Stellar lifetimes last billions of years. While we can observe slight changes in nebulae over time, the only appreciable stellar transformation that we are capable of witnessing during our relatively short lifetimes is a supernova. However, in 1996 an astronomer detected the blinding helium flash of the star as it swelled up and was reborn from a white dwarf to a (most likely) red giant star. The star, located in the constellation Sagittarius about 10,000 light years away, was named after its discoverer and was henceforth known as Sakurai’s Object.
A helium flash occurs in a small percentage of stars that are 0.5-2.5 solar masses at the end of their life. When these stars have used up their nuclear fuel, a white dwarf is all that remains. Every now and again, the hydrogen and helium in the burnt-out core are able to re-ignite and breathe new life into the star, though for only a short time. Sakurai’s Object is only the third star undergoing a final helium shell flash that has been observed.
Following the helium flash, an incredible amount of dust was generated, which prevented Sakurai’s Object from being observed with visible wavelengths. Infrared more readily cuts through stellar dust, so astronomers have been using that to monitor the star and look for signals that indicate the dust shield is beginning to dissipate.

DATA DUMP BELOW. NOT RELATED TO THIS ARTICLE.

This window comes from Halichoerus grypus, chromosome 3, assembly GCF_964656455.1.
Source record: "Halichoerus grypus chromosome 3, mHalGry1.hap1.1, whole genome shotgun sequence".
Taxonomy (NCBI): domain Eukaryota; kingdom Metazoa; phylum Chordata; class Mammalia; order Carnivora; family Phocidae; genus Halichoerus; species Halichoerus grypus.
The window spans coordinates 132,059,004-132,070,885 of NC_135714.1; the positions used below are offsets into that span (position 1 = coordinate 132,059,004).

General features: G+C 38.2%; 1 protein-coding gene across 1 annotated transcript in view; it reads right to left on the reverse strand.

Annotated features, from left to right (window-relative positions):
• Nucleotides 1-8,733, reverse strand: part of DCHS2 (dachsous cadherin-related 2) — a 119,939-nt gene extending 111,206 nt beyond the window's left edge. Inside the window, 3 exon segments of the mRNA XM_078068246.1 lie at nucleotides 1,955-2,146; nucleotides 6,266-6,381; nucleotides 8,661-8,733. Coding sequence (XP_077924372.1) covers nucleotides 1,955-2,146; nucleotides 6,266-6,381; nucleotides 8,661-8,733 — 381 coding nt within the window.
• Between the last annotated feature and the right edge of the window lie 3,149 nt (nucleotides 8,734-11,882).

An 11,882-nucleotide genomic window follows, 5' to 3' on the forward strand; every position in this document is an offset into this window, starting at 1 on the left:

Astronomers used a special tool on the Gemini North telescope, the Altair adaptive optics system, to image the shell. The team was able to get an unprecedented amount of detail, with a resolution of 0.04 arc second. Though the star itself is still heavily concealed by dust, they were able to make out a faint fuzzy object back in 2010. Recent observations show that Sakurai’s Object is forming a bipolar nebula, as gas appears to be moving away in either direction from the star in the middle.
Though the images they collected have not yet been released, the researchers note that the attached painting (used here as the header) is what the dust shell might look like around the star. They believe Sakurai’s Object might have a planetary system or possibly an accompanying star.
The recent research regarding Sakurai’s Object comes from lead author Kenneth Hinkle of the National Optical Astronomy Observatory and will be published in the Astrophysical Journal.